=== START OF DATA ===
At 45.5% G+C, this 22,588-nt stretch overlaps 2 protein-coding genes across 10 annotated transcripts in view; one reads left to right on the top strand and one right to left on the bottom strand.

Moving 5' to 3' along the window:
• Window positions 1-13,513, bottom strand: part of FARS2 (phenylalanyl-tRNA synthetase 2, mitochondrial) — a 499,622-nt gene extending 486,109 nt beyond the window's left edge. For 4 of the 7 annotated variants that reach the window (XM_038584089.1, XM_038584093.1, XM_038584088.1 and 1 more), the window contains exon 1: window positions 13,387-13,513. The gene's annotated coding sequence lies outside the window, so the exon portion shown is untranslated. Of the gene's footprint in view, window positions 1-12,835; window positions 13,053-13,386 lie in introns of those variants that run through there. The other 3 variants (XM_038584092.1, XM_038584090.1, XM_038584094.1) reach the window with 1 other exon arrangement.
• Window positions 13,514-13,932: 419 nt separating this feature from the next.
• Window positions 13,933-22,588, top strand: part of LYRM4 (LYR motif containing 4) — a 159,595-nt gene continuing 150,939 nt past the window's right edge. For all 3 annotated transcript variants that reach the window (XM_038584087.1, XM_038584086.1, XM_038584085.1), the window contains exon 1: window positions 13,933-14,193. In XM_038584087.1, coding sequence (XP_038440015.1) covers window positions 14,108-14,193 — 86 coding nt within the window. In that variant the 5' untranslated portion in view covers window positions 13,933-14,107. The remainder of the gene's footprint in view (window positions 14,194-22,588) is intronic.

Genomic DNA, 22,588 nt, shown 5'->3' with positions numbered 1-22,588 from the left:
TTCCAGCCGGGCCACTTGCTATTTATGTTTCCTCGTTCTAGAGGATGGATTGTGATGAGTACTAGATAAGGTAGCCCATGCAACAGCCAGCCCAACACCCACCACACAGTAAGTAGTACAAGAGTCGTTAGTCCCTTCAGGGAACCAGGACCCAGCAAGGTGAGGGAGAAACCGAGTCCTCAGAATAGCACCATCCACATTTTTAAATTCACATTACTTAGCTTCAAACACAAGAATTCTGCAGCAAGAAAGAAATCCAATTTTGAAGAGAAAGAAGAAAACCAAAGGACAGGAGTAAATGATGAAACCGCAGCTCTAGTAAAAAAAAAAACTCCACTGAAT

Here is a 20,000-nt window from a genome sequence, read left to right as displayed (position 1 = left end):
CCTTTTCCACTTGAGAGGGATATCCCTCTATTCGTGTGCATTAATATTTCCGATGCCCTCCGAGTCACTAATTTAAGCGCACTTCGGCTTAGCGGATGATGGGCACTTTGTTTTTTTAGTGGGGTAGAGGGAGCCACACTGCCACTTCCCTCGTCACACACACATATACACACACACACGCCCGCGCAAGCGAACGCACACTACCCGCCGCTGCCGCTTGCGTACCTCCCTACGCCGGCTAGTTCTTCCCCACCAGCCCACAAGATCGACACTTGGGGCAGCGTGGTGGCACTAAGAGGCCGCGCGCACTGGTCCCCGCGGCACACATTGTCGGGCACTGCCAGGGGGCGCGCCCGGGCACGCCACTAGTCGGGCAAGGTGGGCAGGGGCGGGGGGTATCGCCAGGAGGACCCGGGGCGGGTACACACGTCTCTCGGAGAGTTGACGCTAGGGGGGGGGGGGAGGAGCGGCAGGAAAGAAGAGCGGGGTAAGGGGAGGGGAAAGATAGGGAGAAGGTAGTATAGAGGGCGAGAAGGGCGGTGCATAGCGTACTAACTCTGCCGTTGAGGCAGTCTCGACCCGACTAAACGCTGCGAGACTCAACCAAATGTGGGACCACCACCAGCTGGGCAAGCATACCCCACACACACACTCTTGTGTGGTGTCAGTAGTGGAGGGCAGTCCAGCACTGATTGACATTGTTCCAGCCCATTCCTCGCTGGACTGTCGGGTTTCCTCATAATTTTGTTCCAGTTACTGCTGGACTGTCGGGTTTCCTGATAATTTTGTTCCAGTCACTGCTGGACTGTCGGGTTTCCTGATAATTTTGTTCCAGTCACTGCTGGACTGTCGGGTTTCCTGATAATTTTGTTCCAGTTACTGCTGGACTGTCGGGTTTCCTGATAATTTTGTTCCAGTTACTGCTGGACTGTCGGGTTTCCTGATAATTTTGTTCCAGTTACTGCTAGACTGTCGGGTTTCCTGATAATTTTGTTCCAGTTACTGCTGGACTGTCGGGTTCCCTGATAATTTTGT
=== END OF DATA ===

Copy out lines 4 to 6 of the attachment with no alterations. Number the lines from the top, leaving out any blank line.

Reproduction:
• Window positions 13,514-13,932: 419 nt separating this feature from the next.
• Window positions 13,933-22,588, top strand: part of LYRM4 (LYR motif containing 4) — a 159,595-nt gene continuing 150,939 nt past the window's right edge. For all 3 annotated transcript variants that reach the window (XM_038584087.1, XM_038584086.1, XM_038584085.1), the window contains exon 1: window positions 13,933-14,193. In XM_038584087.1, coding sequence (XP_038440015.1) covers window positions 14,108-14,193 — 86 coding nt within the window. In that variant the 5' untranslated portion in view covers window positions 13,933-14,107. The remainder of the gene's footprint in view (window positions 14,194-22,588) is intronic.

Genomic DNA, 22,588 nt, shown 5'->3' with positions numbered 1-22,588 from the left: